Planning early late broadly Product Success

c Develop a map for molecule progression c Organize corporate resources c Plan for multiple indications o Think international e Consider alternate drug delivery systems c Consider labeling expansion o Get the most out of your patent & defend it c Plan for follow-on molecules c Consider in-licensing or blocking strategy c Be prepared for competitive molecules c Be prepared for generic competition

What are best parameters among myriad of business & research data?

Opportunity (Product)

Resources (Budget & Staff)

Opportunity (Product)

Resources (Budget & Staff)

Sales (Market)

Summary Statistics

Risk

Sales (Market)

Summary Statistics

Risk

Fig. 2.27. Product Life Cycle Management

Fig. 2.28. Types of PPM Analyses finally some overall summary statistics to be elaborated later [22, 41].

In Figure 2.29, four opportunity and three sales analyses are listed. The opportunity analyses noted are compound ratings, product profile comparisons, safety versus efficacy bubble diagrams, and NMEs versus MOAs. First, compound ratings are used to help set priorities among the product candidates in a portfolio. The ratings engage the teams to individually score their product with a standardized list of properties or parameters for new products. Often, the set of decision criteria discussed previously are used (e.g., efficacy, safety, formulation utility, market size, sales potential, competition, patent status, probability of success, and cost of goods). Each criterion is scored on a 1 to 5 or 1 to 10 scale from worst to best or lowest to highest. These scores are highly subjective, educated opinions and must be defended by the teams in front of management. An inordinately high score will diminish the credibility of the team and hurt the product's chances of moving forward. The scores are summed and all the products are then compared with each other with a minimum score required for a product to advance. The scoring is not an answer in and of itself but offers two benefits; creates some degree of standardization across a portfolio and is intended to stimulate a good discussion of products across a portfolio leading up to decisions of go-no go.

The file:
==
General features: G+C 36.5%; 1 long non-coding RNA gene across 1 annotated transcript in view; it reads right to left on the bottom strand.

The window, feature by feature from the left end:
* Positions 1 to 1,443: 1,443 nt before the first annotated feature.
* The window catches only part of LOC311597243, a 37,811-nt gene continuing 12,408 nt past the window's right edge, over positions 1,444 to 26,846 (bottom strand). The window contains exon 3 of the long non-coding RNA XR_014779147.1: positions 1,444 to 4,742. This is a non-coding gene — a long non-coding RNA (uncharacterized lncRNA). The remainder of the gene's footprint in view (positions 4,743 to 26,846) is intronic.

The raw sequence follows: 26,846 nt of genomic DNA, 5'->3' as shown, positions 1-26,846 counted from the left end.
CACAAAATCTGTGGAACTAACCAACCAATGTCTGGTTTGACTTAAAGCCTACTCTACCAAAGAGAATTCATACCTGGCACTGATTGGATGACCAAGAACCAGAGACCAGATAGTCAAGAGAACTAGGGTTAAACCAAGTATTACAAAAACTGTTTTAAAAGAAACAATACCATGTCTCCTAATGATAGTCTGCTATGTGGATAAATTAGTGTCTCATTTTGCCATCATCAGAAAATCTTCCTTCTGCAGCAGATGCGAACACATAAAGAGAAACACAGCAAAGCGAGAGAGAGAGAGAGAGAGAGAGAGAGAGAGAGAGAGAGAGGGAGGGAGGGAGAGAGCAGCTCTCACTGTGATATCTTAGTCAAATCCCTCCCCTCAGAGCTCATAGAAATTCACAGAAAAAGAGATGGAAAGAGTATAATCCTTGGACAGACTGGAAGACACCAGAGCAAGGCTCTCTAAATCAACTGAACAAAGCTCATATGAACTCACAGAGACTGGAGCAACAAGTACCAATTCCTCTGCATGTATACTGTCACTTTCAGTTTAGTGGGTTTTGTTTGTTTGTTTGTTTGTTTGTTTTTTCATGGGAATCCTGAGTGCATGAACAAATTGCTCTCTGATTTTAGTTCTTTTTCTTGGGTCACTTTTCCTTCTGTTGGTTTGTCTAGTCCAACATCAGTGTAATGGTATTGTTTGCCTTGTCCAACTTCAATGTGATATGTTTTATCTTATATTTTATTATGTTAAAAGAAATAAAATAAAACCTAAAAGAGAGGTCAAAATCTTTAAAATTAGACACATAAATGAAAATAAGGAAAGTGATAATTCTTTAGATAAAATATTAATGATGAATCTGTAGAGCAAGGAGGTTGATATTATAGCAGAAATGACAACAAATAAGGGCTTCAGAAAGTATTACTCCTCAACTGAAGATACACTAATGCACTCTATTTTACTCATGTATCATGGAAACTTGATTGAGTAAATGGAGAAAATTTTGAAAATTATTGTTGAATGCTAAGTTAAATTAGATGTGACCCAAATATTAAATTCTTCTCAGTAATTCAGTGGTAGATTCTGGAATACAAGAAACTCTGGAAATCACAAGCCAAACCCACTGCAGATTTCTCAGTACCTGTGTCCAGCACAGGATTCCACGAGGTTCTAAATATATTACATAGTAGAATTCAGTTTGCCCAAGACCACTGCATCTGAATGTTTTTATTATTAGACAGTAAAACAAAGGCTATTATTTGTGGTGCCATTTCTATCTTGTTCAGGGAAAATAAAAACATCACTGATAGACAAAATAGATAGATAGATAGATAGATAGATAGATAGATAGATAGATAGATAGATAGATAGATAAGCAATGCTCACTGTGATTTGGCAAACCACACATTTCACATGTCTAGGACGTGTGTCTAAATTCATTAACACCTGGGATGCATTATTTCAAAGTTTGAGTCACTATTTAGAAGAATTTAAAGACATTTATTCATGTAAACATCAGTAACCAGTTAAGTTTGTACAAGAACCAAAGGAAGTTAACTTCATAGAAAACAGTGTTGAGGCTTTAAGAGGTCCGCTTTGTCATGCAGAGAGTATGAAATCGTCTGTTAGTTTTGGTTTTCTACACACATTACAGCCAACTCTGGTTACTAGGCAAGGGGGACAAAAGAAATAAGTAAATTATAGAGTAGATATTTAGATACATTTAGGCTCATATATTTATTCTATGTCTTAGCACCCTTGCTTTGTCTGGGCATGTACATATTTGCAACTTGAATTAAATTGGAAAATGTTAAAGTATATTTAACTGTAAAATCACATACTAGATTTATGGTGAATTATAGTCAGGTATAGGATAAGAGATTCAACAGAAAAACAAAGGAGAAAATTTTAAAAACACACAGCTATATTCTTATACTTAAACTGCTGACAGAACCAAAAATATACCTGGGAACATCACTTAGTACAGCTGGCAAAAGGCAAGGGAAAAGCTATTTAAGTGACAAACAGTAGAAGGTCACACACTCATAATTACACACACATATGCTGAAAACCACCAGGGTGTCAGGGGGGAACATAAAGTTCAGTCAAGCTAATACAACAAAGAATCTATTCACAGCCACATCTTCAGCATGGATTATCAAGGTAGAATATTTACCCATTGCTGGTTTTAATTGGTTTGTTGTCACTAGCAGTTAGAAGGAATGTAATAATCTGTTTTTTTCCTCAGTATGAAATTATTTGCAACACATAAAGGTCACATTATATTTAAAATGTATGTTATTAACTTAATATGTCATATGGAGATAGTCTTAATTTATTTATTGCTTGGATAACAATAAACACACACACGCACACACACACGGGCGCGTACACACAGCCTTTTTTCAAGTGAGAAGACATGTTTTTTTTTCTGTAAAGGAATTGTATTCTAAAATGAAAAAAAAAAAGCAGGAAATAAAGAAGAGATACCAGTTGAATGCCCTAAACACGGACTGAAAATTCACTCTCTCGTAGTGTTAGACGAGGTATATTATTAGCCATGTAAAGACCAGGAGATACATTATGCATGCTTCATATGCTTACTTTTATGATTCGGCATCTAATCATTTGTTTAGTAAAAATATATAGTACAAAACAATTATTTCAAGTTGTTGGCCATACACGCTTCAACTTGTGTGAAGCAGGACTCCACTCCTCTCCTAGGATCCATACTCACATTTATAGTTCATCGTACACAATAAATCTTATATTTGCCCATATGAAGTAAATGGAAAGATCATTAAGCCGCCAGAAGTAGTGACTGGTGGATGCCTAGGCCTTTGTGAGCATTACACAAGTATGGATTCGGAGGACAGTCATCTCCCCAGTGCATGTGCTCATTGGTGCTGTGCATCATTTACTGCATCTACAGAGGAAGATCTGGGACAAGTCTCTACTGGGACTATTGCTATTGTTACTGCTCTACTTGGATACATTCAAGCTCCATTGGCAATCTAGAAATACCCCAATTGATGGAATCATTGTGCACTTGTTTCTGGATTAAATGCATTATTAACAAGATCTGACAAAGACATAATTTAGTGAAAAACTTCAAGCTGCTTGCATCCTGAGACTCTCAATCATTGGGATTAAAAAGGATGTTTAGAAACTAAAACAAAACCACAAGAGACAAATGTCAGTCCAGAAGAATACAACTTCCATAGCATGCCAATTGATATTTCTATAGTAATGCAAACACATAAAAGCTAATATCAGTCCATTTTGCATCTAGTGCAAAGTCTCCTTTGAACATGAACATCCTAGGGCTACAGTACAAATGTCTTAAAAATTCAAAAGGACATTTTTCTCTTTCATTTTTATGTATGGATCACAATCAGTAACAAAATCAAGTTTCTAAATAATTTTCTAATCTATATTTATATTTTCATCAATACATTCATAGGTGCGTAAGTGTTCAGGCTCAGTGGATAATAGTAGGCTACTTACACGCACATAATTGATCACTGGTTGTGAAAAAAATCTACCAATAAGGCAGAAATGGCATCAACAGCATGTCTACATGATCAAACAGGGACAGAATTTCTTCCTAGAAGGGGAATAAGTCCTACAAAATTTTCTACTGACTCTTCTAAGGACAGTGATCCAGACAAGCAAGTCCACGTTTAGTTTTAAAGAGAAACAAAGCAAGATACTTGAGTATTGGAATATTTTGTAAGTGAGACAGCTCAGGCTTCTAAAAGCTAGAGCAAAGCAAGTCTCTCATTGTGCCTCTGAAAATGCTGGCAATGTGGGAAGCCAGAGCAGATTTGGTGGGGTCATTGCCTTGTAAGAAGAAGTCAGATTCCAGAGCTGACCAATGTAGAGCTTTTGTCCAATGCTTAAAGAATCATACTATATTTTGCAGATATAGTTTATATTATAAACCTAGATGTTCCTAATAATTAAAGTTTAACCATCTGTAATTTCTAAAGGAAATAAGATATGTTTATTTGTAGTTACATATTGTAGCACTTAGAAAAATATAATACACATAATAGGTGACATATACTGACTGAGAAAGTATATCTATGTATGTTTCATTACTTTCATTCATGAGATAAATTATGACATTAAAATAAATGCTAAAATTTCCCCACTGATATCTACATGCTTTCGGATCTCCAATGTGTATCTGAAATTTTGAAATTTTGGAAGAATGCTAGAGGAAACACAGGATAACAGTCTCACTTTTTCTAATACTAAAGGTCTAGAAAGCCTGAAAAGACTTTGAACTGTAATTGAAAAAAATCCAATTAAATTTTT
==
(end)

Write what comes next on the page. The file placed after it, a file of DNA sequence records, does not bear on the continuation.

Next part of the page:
A second opportunity analysis is for product profiling, which can be combined with sales forecasts to assess a product's range of possible future revenues. The product team will create three profiles, one that fits the most desirable product profile for that disease, these type of products, and optimal research outcomes for the company's product. The most desirable (ideal) profile is compared with a second profile for the most likely product profile with the company product's performance in research. Finally, sometimes a third profile for the least acceptable profile for the product is created. Market research takes these three profiles to groups of thought leaders and customers to evaluate the merits of the product and its potential use by itself and in comparison with competitors. Marketing then has to transform the written feedback into sales possibilities based on experience in this particular marketplace of products. Sales over time for about 5 years is

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